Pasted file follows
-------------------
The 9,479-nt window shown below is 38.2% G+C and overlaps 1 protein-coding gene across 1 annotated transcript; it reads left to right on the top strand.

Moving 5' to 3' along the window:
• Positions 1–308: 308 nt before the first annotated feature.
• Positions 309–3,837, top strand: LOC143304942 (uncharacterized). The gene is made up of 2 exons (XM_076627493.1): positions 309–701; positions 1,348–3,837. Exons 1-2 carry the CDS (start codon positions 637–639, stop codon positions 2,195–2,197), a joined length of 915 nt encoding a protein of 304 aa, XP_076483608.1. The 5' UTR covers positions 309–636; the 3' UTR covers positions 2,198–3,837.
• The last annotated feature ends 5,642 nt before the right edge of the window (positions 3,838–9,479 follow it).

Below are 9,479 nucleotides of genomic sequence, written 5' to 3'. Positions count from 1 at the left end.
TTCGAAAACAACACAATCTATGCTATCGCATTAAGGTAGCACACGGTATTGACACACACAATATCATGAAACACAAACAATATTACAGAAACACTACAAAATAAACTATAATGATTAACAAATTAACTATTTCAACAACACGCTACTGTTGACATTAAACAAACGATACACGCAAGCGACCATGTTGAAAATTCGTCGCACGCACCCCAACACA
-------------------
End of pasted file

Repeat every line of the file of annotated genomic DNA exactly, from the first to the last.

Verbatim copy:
The 9,479-nt window shown below is 38.2% G+C and overlaps 1 protein-coding gene across 1 annotated transcript; it reads left to right on the top strand.

Moving 5' to 3' along the window:
• Positions 1–308: 308 nt before the first annotated feature.
• Positions 309–3,837, top strand: LOC143304942 (uncharacterized). The gene is made up of 2 exons (XM_076627493.1): positions 309–701; positions 1,348–3,837. Exons 1-2 carry the CDS (start codon positions 637–639, stop codon positions 2,195–2,197), a joined length of 915 nt encoding a protein of 304 aa, XP_076483608.1. The 5' UTR covers positions 309–636; the 3' UTR covers positions 2,198–3,837.
• The last annotated feature ends 5,642 nt before the right edge of the window (positions 3,838–9,479 follow it).

Below are 9,479 nucleotides of genomic sequence, written 5' to 3'. Positions count from 1 at the left end.
TTCGAAAACAACACAATCTATGCTATCGCATTAAGGTAGCACACGGTATTGACACACACAATATCATGAAACACAAACAATATTACAGAAACACTACAAAATAAACTATAATGATTAACAAATTAACTATTTCAACAACACGCTACTGTTGACATTAAACAAACGATACACGCAAGCGACCATGTTGAAAATTCGTCGCACGCACCCCAACACA